Given that we compare twin and nontwin mothers, all women in our sample have at least one child. Thus, we are able to study the effect of fertility only at the intensive margin—that is, comparing having a singleton versus twins at first birth. A comparison at the extensive margin (i.e., having any children versus none) would be at least as interesting as the intensive margin comparison: by definition, women without children do not experience the double burden of children and work. However, it is hard to find exogenous variation on the extensive margin effect. In fact, in a lone exception, Lundborg et al. (2017) used the success of in vitro fertilization (IVF) treatments to obtain exogenous variation at the extensive margin. Interestingly, they found that the effects of fertility on earnings are larger at the extensive margin than at the intensive margin. Given this evidence, it seems reasonable to extrapolate that there also are important double-burden effects at the extensive margin.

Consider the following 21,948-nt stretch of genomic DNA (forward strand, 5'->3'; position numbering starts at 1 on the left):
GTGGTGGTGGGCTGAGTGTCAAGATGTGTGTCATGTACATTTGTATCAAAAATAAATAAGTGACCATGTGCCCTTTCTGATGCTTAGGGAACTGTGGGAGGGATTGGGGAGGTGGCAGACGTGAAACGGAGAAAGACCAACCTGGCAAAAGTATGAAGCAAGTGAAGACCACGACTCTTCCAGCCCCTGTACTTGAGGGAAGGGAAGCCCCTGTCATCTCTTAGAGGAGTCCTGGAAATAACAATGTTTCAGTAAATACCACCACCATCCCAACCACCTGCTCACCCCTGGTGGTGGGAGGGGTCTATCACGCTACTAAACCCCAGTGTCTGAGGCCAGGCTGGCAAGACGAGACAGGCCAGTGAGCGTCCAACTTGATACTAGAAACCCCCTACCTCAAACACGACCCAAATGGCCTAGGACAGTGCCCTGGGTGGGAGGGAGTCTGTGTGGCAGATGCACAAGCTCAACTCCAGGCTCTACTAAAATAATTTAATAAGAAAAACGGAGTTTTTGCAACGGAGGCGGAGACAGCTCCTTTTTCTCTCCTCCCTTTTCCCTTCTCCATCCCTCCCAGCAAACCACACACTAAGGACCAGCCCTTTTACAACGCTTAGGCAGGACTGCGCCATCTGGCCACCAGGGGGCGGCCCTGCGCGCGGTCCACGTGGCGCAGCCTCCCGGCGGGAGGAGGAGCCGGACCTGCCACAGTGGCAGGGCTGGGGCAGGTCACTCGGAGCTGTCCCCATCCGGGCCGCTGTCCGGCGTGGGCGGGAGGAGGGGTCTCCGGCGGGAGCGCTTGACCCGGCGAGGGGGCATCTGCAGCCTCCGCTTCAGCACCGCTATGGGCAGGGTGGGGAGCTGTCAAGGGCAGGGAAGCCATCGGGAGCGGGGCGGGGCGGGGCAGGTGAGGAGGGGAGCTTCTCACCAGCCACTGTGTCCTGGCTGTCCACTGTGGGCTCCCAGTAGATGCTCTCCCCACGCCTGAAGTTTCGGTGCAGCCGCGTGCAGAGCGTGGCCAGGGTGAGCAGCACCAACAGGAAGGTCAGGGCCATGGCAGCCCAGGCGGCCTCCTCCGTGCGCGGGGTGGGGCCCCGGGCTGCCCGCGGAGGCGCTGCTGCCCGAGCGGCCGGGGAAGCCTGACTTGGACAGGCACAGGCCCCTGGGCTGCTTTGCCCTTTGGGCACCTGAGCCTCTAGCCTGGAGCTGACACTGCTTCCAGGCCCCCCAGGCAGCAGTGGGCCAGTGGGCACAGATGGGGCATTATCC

Our study is linked to the literature on the interactions among fertility, working life, and maternal health. Kahn et al. (1964) were among the first to note that a conflict between work and nonwork roles are a major source of stress. A large literature has researched the work-family conflict empirically. However, many early studies were based on small or highly selective samples (Greenhaus and Beutell 1985). Studies based on large, representative, or administrative data include Weatherall et al. (1994), Martikainen (1995), and Waldron et al. (1998). More specifically, related to our study, Nelson et al. (2012) found a strong relationship between work-family conflicts and smoking behavior in a sample of English long-term care workers. Similarly, Väänänen et al. (2005) documented a negative association between conflicts due to paid and domestic work and health among men and women. Using retrospective data from the Health and Retirement Study, Sabbath et al. (2015) categorized mothers along their past marriage, fertility, and working histories, concluding that working single mothers experience the highest mortality rates in old age. Van Hedel et al. (2016) and Berkman et al. (2015) found that single working motherhood is associated with higher likelihood of stress-related heart diseases. Although suggestive of a double-burden effect, these studies and other related studies were not able to address self-selection of women into specific work-family profiles based on their health and other unobserved related factors. By using twins at first birth as a fertility shock, we try to overcome this limitation.